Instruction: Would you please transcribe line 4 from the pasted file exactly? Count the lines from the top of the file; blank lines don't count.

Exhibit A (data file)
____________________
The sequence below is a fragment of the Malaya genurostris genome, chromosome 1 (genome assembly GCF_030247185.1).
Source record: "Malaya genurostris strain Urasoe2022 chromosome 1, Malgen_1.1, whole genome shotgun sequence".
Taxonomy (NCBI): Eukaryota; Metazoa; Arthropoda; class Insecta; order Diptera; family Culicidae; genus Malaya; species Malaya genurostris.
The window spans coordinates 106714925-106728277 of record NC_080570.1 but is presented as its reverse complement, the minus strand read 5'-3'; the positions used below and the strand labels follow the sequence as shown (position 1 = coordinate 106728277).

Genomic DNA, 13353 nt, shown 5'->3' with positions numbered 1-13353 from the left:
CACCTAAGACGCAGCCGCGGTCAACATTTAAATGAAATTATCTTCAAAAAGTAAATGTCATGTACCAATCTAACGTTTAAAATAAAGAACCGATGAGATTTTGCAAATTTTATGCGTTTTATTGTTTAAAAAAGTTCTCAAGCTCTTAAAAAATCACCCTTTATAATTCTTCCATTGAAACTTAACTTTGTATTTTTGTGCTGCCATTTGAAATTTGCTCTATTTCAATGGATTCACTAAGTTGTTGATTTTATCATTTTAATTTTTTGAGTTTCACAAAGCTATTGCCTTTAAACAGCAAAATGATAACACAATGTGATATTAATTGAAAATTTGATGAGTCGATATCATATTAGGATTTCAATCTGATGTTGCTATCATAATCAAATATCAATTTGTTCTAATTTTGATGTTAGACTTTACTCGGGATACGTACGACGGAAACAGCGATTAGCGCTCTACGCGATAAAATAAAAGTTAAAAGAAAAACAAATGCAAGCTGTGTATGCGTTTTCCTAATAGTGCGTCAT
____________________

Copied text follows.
The window spans coordinates 106714925-106728277 of record NC_080570.1 but is presented as its reverse complement, the minus strand read 5'-3'; the positions used below and the strand labels follow the sequence as shown (position 1 = coordinate 106728277).